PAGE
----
1. re: chowser

                                      Perhaps so regarding the Myers-Briggs scenario, at least in part.

                                      Still, *speaking in a general sense*, hasn't it always been the case that *one* reason why East Asians/Orientals were regarded with suspicion by Occidentals early on was that they couldn't be readily "read" (they were "inscrutable", didn't show expressiveness; weren't demonstrative in their faces and body language; didn't show emotions freely like other Occidental folks; you couldn't tell what they were thinking; etc) and traces of that may still linger. Perhaps many 3rd and 4th generation ABCs &etc now act and emote just like Caucasian USAmericans... Sally (2nd generation, I think, IIRC?) seems to emote just fine to me.

                                      1. re: huiray

                                        Born in The Philippines (Southeast Asia, not East Asia) and raised in Southern California, Sally is a first generation Filipino American. She represented herself, her family and us FilAms beyond well.

                                        1. re: Kris P Pata

                                          My friends and I have had discussions on what "first generation" or "second" is. Is first generation the generation to immigrate here, or the first generation born here. I'd always assumed it was the former but my friends convinced me (as did google) that it was open to interpretation. Regardless, I completely agree with you. I was impressed with Sally from the beginning. Well, except when she let Craig derail her in the beginning. I'm so glad she wasn't sent packing because of him. I have the feeling she has a huge career ahead of her.

                                        2. re: huiray

                                          I saw it more as an age thing. Katzie was young and immature; Sally is a seasoned pro.

                      1. re: trvlcrzy

                        I thought the Beef Wellington thing was put to rest already. Do you not beliece Hubert Keller? Just a tiny bit of research indicates 'filet de bœuf en croûte' predates Beef Wellington. You can devate whether it is 'classic' or not, but it is French.

                        I don't think Morgan Wilson will be returning for 'Top Chef: Just Desserts All-Stars" Season 8.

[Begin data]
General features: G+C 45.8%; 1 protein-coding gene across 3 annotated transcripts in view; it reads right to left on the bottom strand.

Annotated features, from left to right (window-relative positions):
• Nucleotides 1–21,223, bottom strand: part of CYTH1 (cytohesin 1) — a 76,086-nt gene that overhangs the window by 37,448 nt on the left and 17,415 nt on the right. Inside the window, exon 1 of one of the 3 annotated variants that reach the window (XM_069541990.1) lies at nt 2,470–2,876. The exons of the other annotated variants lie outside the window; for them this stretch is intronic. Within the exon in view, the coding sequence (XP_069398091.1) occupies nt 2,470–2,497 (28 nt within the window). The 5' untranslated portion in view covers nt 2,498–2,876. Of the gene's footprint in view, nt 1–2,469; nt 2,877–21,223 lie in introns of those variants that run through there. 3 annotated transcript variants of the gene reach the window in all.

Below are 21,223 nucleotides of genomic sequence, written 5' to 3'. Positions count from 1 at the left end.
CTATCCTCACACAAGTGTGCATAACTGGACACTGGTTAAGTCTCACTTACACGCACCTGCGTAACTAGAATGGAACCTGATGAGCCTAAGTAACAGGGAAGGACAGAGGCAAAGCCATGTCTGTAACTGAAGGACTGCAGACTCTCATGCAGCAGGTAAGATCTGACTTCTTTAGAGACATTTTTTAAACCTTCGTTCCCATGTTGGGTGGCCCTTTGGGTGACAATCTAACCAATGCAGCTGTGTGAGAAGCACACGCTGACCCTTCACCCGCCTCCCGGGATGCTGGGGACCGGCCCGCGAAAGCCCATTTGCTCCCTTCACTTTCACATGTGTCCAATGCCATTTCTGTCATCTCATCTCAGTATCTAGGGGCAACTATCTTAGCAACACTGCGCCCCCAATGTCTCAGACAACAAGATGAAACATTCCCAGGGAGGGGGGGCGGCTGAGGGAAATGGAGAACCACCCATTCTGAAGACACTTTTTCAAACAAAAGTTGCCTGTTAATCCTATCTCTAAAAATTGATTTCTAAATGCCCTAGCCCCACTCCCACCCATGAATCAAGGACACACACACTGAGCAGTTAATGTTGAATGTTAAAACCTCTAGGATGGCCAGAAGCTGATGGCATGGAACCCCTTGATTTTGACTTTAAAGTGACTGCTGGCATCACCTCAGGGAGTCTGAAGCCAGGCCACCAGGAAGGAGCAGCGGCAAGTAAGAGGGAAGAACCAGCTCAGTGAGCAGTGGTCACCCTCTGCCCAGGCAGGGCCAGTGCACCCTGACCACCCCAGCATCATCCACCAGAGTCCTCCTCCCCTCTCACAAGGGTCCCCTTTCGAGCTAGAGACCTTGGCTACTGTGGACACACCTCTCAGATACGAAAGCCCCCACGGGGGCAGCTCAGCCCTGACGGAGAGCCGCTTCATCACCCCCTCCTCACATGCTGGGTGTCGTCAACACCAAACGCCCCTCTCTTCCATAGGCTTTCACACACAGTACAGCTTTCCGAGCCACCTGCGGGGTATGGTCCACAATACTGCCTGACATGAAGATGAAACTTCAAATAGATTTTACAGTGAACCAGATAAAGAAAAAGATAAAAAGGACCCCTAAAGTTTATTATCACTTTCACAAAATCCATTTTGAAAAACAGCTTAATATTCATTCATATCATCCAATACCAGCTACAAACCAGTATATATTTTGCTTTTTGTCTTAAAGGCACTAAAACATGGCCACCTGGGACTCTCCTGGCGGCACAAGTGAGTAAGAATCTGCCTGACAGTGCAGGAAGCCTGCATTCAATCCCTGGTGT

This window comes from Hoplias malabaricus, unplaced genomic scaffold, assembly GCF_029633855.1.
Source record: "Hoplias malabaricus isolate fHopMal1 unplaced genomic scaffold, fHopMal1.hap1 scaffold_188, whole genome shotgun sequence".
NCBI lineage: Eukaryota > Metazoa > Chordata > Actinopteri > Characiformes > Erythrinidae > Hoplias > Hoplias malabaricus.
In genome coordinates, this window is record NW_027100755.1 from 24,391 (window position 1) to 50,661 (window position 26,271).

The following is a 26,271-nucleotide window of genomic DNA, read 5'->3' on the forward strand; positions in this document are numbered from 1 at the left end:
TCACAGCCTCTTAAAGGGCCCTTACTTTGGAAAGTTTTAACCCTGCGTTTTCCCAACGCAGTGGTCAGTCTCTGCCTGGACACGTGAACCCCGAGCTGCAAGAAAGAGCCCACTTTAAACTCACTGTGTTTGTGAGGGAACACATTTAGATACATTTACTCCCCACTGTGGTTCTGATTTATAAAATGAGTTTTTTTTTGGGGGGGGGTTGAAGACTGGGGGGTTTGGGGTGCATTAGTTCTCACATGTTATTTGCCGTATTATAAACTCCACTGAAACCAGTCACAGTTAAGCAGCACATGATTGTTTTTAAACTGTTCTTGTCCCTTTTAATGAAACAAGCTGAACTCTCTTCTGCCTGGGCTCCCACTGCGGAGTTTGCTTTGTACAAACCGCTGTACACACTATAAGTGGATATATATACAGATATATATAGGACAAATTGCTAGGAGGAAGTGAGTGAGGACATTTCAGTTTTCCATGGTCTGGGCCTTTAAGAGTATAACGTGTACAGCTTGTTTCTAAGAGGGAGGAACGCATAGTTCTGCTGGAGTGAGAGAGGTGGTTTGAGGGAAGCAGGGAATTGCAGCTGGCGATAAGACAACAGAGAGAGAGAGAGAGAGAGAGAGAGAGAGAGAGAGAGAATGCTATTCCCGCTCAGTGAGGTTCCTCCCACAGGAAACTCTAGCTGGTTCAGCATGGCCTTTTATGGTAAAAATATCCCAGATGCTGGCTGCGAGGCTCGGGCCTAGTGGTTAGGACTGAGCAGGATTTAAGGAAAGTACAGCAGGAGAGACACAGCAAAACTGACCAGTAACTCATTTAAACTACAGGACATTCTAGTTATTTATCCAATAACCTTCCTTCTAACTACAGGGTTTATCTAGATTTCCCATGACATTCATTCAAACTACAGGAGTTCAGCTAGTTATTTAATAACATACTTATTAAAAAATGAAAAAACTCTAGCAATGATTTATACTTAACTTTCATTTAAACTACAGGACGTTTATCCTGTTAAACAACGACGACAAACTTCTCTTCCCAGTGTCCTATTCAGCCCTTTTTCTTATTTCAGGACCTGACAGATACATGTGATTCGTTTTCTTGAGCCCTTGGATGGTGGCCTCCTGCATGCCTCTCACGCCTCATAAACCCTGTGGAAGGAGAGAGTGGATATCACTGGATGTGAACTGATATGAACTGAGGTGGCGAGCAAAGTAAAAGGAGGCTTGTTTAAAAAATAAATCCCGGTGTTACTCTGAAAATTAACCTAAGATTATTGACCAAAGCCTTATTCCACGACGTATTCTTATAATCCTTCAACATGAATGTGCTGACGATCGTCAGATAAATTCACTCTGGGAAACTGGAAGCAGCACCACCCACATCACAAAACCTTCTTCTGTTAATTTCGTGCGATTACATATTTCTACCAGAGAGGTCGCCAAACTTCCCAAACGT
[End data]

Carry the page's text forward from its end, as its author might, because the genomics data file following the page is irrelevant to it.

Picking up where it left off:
1. re: John E.

                          Though he probably should have called it "filet de boeuf en croute," rather than Beef Wellington, which sounds decidedly British. That said, I think the bigger problem, which I'm surprised didn't get more criticism, was the premade puff pastry. Then again, purchased puff pastry is much better than the Orlando's use of the Nilla Wafer which I keep perseverating about.

                        2. re: trvlcrzy

                          I don't remember judges ever eliminating someone for not following a challenge, if the food was good. That's one of my criticisms of the judging for TC. People who follow the rules, that are tough, are eliminated. That said, Hubert Keller said it's french and that's good enough for me. We can continually discuss the origins of any food--if someone has Italian and makes pasta, does that count? Beef Wellington has an english name; origins are debated. But, I'll still go with Keller's view of boeuf en croute.

                          1. re: trvlcrzy

                            It may not have been Top Chef Dessert Showpiece, however making a showpiece was a requirement of the challenge. Sally did not make a showpiece.

                            1. re: trvlcrzy

                              Sadly, this is, in part, Top Chef Just Desserts Showpiece, since showpieces have been an integral part of both seasons, even though they're bizarre non-edible historical vestiges from the days of Escoffier and Careme. OK, yes, they could be theoretically eaten, but they're not.

                              In the end, Sally lost because Chris beat her in bon bon and plated dessert (JI mentioned that Chris' dessert was the only one that all the judges at in its entirety) and did his own showpiece, even if one brioche fell off (and, in my view, that was really a "forest for the trees" criticism, given how awesome the piece was in its enitrety). I'm not sure he was trounced in the entremet (perhaps edged by Sally), and Sally won the bread. So, I think he clearly won from what I saw and the comments presented (again, all we have to go by). I had thoguht Matthew was a good third for the finale, but he seemed not to "bring it", really.

                              1. re: cabking

                                Does anyone know if the showpieces are ever actually eaten? Or thrown out? What happends after the show? I always wondered that...

                                1. re: AmblerGirl

                                  I don't know, but it is absolutely sickening to watch hundreds and hundreds of dollars of Valhrona chocolate being poured into those molds. Kinda like cooking with Opus One.

                            2. Great season! It's too bad that probably so many people that turned into season 1 got turned off by it and didn't watch season 2.

                              1. I also have a problem with this emphasis on show pieces. If that's going to be the case, then why bother with the rest of the show? Give me Katzie's creativity and inexperience over someone who can make a beautiful showpiece and ignore many of the challenges (Orlando) and day of the week. The show piece stuff is a relic. It's like regular Top Chef including an hibachi cooking routine in the finals. "I'm sorry you weren't able to make a sweet onion volcano. Please pack your knives and go."